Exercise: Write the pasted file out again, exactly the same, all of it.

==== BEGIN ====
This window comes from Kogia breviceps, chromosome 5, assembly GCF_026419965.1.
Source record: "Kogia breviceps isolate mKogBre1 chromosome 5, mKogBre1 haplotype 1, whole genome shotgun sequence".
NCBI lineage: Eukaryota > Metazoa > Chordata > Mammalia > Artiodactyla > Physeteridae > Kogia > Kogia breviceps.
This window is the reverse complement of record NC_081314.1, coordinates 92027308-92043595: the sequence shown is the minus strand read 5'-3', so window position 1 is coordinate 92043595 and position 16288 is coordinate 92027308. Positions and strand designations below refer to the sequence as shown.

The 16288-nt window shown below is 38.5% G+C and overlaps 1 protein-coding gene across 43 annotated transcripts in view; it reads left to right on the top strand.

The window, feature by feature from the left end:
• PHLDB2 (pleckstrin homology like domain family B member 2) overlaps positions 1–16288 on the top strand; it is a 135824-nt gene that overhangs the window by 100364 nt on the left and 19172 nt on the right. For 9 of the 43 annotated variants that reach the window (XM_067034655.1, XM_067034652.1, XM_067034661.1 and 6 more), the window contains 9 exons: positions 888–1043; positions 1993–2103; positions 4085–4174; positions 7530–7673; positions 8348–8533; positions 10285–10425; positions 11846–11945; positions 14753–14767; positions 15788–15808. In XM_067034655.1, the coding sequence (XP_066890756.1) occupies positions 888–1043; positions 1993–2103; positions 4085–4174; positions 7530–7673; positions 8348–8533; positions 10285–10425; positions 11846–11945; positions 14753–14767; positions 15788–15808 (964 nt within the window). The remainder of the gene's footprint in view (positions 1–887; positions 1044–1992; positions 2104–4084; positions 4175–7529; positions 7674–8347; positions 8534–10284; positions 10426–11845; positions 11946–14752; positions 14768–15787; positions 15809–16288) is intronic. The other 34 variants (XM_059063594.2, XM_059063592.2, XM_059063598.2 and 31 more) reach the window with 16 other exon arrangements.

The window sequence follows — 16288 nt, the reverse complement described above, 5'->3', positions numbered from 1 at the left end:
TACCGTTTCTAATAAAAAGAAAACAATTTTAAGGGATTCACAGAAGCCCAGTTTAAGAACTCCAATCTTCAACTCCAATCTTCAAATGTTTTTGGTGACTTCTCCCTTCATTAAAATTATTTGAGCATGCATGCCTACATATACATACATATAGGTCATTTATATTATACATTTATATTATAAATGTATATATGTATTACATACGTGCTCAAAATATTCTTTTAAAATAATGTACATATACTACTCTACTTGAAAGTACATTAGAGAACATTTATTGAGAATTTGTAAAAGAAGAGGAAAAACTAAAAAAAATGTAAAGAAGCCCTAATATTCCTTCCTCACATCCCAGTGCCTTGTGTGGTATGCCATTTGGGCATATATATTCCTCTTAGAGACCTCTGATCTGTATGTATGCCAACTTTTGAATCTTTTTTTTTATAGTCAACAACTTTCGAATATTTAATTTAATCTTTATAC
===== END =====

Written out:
This window comes from Kogia breviceps, chromosome 5, assembly GCF_026419965.1.
Source record: "Kogia breviceps isolate mKogBre1 chromosome 5, mKogBre1 haplotype 1, whole genome shotgun sequence".
NCBI lineage: Eukaryota > Metazoa > Chordata > Mammalia > Artiodactyla > Physeteridae > Kogia > Kogia breviceps.
This window is the reverse complement of record NC_081314.1, coordinates 92027308-92043595: the sequence shown is the minus strand read 5'-3', so window position 1 is coordinate 92043595 and position 16288 is coordinate 92027308. Positions and strand designations below refer to the sequence as shown.

The 16288-nt window shown below is 38.5% G+C and overlaps 1 protein-coding gene across 43 annotated transcripts in view; it reads left to right on the top strand.

The window, feature by feature from the left end:
• PHLDB2 (pleckstrin homology like domain family B member 2) overlaps positions 1–16288 on the top strand; it is a 135824-nt gene that overhangs the window by 100364 nt on the left and 19172 nt on the right. For 9 of the 43 annotated variants that reach the window (XM_067034655.1, XM_067034652.1, XM_067034661.1 and 6 more), the window contains 9 exons: positions 888–1043; positions 1993–2103; positions 4085–4174; positions 7530–7673; positions 8348–8533; positions 10285–10425; positions 11846–11945; positions 14753–14767; positions 15788–15808. In XM_067034655.1, the coding sequence (XP_066890756.1) occupies positions 888–1043; positions 1993–2103; positions 4085–4174; positions 7530–7673; positions 8348–8533; positions 10285–10425; positions 11846–11945; positions 14753–14767; positions 15788–15808 (964 nt within the window). The remainder of the gene's footprint in view (positions 1–887; positions 1044–1992; positions 2104–4084; positions 4175–7529; positions 7674–8347; positions 8534–10284; positions 10426–11845; positions 11946–14752; positions 14768–15787; positions 15809–16288) is intronic. The other 34 variants (XM_059063594.2, XM_059063592.2, XM_059063598.2 and 31 more) reach the window with 16 other exon arrangements.

The window sequence follows — 16288 nt, the reverse complement described above, 5'->3', positions numbered from 1 at the left end:
TACCGTTTCTAATAAAAAGAAAACAATTTTAAGGGATTCACAGAAGCCCAGTTTAAGAACTCCAATCTTCAACTCCAATCTTCAAATGTTTTTGGTGACTTCTCCCTTCATTAAAATTATTTGAGCATGCATGCCTACATATACATACATATAGGTCATTTATATTATACATTTATATTATAAATGTATATATGTATTACATACGTGCTCAAAATATTCTTTTAAAATAATGTACATATACTACTCTACTTGAAAGTACATTAGAGAACATTTATTGAGAATTTGTAAAAGAAGAGGAAAAACTAAAAAAAATGTAAAGAAGCCCTAATATTCCTTCCTCACATCCCAGTGCCTTGTGTGGTATGCCATTTGGGCATATATATTCCTCTTAGAGACCTCTGATCTGTATGTATGCCAACTTTTGAATCTTTTTTTTTATAGTCAACAACTTTCGAATATTTAATTTAATCTTTATAC